As it’s after Christmas I can share the gifts I made – the wall hanging was for our Dungeonmaster and his wife and I made them open it while I was there playing board games on Monday. The ‘Eira Owls’ were for their daughters. The little pigs in granny square blankets have been ridiculously popular and I ended up making more than 20 of them as Christmas ‘cards’* for colleagues and my swimming buddies, and then as requests for people who’d seen them on Facebook. They’ve gone off to Wales, Derbyshire, Lincolnshire, Yorkshire and London. I still have several to do after Christmas but I have to get two presents out in January and a couple for February first!**

(* I don’t send cards to anyone but immediate family, but donate to a charity every year instead – this year it was the Trussell Trust. I make little decorations that can be brought out year after year – I love seeing people’s photos of their trees with my work on!)

(** Yes, I am taking orders. They are £6 each plus postage!)

I hope you’ve all had a great Christmas with family and friends, that you’re all safe and warm and looking forward to 2022. By the time next week’s post appears we’ll be in a whole new year!

Kirsty x

What I’ve been reading:

The Untold Story – Genevieve Cogman

A Christmas Carol – Charles Dickens (Audible)

A Spool of Blue Thread – Anne Tyler

The Toast of Time – Jodi Taylor

The Long and the Short of it – Jodi Taylor (Audible)

90: a festive poem*

‘Twas two weeks before Christmas and here in Dukes Close

The mother was getting exceeding morose

Three weeks of Covid and labyrinthitis

Had left her with anti-holiday-itis.

Enforced isolation surrounded by kin

Has left her in need of a very large gin.

We’ve watched both the Chronicles, the Muppets and Elf

My Christmas list is solely ‘some time to myself’.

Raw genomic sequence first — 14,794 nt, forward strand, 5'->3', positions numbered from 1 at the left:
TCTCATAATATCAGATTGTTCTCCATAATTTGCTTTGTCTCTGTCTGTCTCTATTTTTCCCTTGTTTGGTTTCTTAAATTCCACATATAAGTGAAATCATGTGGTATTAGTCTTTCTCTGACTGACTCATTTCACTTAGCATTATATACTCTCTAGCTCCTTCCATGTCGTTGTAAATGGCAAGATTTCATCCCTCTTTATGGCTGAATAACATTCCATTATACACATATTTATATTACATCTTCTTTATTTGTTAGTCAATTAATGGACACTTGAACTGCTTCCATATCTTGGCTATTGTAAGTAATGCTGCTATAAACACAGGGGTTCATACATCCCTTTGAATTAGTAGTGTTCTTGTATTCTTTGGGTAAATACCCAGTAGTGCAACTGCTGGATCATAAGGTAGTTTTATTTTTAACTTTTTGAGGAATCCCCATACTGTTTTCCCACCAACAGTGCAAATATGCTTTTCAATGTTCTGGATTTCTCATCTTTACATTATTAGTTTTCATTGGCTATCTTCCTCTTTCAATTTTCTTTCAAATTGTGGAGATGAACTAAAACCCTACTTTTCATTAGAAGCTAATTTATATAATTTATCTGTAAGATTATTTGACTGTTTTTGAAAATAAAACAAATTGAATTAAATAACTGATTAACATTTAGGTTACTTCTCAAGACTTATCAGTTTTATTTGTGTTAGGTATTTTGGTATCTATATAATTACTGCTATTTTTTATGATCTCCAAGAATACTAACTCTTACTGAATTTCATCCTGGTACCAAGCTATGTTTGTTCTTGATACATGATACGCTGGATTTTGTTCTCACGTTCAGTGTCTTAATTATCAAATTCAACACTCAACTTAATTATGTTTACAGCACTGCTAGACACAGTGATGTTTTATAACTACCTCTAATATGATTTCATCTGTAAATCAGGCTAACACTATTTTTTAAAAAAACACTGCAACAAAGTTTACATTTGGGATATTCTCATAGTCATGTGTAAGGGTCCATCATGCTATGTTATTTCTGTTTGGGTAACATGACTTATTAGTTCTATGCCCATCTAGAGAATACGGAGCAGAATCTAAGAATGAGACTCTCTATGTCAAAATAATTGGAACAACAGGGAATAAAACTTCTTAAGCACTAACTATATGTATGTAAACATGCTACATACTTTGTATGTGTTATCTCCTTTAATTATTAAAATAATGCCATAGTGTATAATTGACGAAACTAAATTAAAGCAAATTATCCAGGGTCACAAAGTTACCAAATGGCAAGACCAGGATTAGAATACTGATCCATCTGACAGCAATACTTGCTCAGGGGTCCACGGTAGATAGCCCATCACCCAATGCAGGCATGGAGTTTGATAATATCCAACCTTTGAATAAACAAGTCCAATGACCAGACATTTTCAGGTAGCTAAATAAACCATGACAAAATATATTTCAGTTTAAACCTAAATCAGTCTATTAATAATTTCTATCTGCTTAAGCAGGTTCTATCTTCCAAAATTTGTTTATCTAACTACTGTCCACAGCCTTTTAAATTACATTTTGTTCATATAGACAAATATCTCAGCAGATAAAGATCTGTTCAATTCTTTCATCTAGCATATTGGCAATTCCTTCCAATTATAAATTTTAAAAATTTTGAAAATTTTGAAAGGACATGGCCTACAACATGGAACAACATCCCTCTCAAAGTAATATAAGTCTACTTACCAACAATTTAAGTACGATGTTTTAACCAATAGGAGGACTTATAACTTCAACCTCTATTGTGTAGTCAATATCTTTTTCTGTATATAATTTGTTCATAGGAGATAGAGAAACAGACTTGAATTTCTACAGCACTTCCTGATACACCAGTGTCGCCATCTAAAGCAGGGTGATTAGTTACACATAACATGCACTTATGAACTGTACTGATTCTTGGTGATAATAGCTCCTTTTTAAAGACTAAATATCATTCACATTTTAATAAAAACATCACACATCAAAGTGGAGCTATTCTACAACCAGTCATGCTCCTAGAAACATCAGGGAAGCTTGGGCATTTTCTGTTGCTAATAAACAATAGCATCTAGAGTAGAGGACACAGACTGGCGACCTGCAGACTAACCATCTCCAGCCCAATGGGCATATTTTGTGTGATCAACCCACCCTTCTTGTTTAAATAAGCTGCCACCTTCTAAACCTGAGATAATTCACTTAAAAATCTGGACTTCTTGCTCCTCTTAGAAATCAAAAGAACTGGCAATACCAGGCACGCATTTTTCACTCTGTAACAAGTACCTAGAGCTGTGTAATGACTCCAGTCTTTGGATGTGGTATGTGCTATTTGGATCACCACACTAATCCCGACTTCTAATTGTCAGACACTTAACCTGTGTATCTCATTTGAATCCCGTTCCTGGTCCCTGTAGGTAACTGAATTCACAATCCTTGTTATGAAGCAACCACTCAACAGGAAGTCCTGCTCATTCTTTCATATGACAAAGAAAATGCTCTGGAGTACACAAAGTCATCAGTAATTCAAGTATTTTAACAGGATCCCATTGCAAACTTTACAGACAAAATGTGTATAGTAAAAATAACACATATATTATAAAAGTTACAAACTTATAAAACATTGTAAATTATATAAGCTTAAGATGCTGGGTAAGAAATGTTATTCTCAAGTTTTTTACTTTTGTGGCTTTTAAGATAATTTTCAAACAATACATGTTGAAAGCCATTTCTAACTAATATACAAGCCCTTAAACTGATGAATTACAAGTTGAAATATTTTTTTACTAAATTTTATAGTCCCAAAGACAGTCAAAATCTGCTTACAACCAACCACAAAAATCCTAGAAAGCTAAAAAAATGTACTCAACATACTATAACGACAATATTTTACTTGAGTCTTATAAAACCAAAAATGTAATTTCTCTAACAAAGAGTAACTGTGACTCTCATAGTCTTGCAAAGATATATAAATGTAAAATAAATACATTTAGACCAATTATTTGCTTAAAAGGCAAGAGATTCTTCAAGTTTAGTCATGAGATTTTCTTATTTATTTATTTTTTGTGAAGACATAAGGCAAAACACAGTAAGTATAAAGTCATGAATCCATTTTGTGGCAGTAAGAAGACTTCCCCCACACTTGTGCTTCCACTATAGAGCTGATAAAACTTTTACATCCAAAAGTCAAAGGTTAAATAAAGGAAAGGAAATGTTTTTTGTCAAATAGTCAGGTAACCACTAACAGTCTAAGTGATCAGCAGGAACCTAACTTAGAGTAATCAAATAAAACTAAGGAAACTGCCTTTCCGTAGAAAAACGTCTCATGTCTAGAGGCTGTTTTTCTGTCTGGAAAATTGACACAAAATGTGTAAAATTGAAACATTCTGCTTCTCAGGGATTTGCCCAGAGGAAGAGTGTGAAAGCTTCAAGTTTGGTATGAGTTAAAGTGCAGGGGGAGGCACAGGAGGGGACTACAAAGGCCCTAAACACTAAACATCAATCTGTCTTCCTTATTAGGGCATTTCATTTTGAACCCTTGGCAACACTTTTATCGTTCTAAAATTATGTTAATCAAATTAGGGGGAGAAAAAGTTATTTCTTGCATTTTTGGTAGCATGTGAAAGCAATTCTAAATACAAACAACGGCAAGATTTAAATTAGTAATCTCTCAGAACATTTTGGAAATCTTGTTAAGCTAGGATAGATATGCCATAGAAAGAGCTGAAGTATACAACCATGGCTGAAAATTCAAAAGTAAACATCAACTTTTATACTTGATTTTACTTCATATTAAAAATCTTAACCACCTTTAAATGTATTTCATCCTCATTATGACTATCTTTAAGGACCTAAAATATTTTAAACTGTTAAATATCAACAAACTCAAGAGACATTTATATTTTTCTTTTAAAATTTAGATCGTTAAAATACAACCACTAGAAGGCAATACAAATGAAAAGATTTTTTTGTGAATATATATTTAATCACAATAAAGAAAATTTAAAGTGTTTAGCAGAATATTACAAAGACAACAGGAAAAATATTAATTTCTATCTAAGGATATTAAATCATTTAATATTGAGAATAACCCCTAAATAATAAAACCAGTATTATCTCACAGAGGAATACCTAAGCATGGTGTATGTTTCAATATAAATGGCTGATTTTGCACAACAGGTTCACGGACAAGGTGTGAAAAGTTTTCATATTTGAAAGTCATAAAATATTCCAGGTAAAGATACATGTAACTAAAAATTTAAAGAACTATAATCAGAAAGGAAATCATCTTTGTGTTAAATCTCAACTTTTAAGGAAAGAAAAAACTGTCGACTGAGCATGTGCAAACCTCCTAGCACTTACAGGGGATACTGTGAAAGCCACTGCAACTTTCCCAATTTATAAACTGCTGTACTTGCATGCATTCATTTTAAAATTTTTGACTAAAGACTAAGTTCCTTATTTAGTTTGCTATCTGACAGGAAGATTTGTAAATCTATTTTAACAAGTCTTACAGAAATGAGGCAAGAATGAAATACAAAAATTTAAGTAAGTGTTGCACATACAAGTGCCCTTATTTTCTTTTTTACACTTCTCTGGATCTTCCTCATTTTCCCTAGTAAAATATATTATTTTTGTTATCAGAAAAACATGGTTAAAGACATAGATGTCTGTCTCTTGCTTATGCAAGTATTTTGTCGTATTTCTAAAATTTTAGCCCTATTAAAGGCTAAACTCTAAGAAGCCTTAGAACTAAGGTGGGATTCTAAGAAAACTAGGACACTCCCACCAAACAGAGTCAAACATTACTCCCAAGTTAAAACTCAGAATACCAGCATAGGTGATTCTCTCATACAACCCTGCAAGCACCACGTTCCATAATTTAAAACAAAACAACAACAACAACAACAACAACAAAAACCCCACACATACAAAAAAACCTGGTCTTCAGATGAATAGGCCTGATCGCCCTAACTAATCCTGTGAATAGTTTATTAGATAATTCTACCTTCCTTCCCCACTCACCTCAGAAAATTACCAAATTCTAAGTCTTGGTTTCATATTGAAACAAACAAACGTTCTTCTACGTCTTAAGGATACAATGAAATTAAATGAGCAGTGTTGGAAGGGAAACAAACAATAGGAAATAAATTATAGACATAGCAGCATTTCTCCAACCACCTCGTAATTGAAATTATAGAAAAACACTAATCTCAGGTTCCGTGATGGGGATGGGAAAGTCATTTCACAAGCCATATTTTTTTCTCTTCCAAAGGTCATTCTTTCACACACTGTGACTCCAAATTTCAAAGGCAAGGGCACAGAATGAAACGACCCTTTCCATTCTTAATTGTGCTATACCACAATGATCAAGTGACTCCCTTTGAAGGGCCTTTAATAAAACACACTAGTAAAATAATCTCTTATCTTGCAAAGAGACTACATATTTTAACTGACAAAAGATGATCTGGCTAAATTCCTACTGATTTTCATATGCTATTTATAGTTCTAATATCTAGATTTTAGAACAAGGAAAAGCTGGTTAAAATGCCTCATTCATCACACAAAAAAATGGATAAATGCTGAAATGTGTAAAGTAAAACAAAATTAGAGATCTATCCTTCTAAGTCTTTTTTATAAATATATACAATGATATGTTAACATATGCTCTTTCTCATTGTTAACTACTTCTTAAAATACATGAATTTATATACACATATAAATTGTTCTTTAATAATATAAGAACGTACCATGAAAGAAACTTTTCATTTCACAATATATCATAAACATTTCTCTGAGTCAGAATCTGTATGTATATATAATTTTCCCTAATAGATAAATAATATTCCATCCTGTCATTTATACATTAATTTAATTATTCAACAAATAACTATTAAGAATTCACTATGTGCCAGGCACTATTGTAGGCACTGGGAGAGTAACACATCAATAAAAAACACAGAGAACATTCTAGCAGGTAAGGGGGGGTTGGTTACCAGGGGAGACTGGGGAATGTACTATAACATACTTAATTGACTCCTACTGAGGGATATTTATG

Thing 2 had been nagging to get out the tree

There’s tinsel all over the cat, floor and me.

Their daddy was outside stringing up lights

Along with the rest of the road – what a sight!

There’s Santa and snowmen and snowflake projectors

And probably some cunning reindeer deflectors.

The turkey’s too big for the freezer this year

And Asda online’s substitions are weird

I asked for some candy canes for the tree

But they sent me a single tube of Smarties.

There’s pigs in their blankets and roasties of course

Yet again I’ve forgotten the cranberry sauce.

Upstairs the presents are rapidly stacking

My heart sinks anew at the prospect of wrapping

The stockings are still in the attic, sure enough

So ‘Santa’ had better go shopping for stuff

To fill up the socks so there’s something to open –

Has anyone noticed I’m really not copin’?

(*with apologies to Clement Clarke Moore)

Pigs in blankets

What I’ve been reading:

Still Life/Dead Beat– Val McDermid

Laidlaw/The Papers of Tony Veitch/Strange Loyalties – William McIlvanney

The Dark Remains – Ian Rankin and William McIlvanney

88: 0/10, would not recommend

Well, that was a week of unparalleled misery, quite frankly – topped off by Thing 3 testing positive for Covid on Thursday. Thing 2 was off with the dreaded corona the week before last, I was knocked for six by labyrinthitis (which is not, sadly, a surfeit of David Bowie’s startling trousers) and now Thing 3. Enough already!

Labyrinthitis is a definite -1,000,000/10, do not recommend. It was so horrible I didn’t pick up a crochet hook for a week, or even a book for several days. That bad. NHS 111 recommended taking something called Buccastem, which is supposed to relieve nausea and vomiting related to migraine, and other people recommended Stugeron which made things infinitely worse. A tweet from a lovely museum person crediting my blog from a few weeks ago with making her feel reassured about her upcoming colposcopy made me cry, but so did the lovely Norwegian postal system’s Christmas advert celebrating 50 years since Norway decriminalised same-sex relationships.